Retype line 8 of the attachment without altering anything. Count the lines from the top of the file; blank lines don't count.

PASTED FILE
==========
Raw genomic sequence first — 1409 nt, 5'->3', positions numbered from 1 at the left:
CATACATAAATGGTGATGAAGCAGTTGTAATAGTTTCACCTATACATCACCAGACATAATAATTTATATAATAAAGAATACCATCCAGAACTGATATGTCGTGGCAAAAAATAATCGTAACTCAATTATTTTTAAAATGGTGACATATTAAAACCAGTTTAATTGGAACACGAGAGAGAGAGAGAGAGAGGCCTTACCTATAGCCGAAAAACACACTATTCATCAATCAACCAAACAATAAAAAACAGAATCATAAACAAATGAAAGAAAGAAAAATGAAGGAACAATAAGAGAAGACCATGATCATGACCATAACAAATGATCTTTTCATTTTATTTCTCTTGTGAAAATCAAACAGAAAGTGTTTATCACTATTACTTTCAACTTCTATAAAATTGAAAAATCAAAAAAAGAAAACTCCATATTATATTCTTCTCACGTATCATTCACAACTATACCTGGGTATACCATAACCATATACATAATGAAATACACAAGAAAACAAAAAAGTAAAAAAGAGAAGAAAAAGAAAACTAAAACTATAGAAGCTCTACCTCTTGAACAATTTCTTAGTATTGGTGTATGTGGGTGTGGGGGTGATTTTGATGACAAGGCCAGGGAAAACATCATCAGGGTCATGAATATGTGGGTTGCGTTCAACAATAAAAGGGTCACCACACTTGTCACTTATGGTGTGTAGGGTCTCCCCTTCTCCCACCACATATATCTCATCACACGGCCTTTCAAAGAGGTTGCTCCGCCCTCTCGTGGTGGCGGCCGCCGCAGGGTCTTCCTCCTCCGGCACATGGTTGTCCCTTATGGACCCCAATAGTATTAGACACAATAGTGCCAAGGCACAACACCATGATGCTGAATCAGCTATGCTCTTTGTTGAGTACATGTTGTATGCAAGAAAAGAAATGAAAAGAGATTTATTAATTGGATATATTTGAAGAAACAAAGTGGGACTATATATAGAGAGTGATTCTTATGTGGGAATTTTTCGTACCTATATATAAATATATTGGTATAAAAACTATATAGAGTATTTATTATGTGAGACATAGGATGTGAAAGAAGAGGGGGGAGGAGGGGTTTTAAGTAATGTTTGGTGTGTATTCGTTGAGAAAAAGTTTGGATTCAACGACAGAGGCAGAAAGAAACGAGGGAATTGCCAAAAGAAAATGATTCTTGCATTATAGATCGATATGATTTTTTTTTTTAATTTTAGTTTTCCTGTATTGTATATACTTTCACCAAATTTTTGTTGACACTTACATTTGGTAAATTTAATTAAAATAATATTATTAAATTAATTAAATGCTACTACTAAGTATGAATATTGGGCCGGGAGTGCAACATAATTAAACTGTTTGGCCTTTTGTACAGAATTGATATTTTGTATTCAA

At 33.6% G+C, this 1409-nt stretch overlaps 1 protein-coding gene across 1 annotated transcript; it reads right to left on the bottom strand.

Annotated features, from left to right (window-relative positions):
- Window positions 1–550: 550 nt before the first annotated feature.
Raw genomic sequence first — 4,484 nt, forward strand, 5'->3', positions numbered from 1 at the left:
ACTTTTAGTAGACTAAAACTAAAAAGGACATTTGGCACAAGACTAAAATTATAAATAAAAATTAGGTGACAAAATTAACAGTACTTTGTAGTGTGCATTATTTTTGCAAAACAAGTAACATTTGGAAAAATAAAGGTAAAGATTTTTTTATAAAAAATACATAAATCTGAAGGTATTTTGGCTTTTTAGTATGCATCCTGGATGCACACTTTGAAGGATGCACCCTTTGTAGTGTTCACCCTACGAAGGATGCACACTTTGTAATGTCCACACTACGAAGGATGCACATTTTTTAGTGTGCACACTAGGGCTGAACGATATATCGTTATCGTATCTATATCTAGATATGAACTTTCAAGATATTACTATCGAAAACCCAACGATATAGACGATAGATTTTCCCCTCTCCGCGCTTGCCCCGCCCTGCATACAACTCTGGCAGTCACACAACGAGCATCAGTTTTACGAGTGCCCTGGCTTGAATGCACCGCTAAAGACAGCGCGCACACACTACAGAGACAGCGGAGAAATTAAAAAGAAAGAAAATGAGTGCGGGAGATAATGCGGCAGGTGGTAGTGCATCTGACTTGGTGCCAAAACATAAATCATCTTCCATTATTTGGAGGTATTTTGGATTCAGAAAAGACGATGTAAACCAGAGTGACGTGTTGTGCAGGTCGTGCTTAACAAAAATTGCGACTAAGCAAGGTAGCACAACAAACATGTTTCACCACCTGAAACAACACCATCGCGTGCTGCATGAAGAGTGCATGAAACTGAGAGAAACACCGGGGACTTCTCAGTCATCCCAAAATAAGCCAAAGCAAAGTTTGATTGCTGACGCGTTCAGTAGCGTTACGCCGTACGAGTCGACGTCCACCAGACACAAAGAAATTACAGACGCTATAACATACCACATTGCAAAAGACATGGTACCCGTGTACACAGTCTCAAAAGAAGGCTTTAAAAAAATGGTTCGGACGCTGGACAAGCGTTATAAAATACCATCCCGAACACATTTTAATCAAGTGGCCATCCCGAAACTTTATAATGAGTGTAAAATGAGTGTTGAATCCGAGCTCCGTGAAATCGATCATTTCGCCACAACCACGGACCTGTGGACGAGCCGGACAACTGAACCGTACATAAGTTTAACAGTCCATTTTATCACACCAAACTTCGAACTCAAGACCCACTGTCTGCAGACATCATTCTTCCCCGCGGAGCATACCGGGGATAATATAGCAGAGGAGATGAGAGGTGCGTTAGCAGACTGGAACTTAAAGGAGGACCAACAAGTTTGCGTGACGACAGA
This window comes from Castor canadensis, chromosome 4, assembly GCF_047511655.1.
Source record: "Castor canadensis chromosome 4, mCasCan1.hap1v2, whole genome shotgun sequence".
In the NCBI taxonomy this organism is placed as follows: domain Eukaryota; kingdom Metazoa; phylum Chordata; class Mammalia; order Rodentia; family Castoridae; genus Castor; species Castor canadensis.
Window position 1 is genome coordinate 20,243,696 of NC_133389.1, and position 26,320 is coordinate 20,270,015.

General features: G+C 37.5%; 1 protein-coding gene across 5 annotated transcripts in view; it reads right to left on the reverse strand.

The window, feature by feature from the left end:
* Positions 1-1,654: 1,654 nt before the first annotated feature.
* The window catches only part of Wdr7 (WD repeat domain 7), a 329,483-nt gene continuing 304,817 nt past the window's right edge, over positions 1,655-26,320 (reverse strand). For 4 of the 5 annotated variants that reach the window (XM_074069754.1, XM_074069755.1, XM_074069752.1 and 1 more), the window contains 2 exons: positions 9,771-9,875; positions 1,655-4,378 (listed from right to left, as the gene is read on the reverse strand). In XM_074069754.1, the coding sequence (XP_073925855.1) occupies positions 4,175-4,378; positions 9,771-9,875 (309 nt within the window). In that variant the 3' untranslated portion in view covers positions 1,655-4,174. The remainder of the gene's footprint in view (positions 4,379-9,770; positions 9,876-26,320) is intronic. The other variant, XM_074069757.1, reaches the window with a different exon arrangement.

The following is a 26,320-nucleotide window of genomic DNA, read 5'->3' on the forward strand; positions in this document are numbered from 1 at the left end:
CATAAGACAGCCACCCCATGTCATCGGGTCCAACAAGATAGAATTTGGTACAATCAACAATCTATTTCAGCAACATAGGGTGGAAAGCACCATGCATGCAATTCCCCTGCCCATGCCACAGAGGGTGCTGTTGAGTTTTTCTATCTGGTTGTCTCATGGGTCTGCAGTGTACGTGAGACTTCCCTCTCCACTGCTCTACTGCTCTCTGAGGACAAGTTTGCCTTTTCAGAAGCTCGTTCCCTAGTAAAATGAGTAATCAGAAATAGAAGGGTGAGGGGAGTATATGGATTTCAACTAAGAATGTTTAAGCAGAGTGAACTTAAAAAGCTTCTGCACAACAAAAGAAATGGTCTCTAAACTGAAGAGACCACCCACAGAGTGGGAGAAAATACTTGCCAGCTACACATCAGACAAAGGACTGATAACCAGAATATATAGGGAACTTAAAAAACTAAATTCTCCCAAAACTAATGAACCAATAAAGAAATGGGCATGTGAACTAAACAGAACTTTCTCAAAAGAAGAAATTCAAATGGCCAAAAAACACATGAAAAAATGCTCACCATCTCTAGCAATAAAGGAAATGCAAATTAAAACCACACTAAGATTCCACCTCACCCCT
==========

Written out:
This window comes from Castor canadensis, chromosome 4, assembly GCF_047511655.1.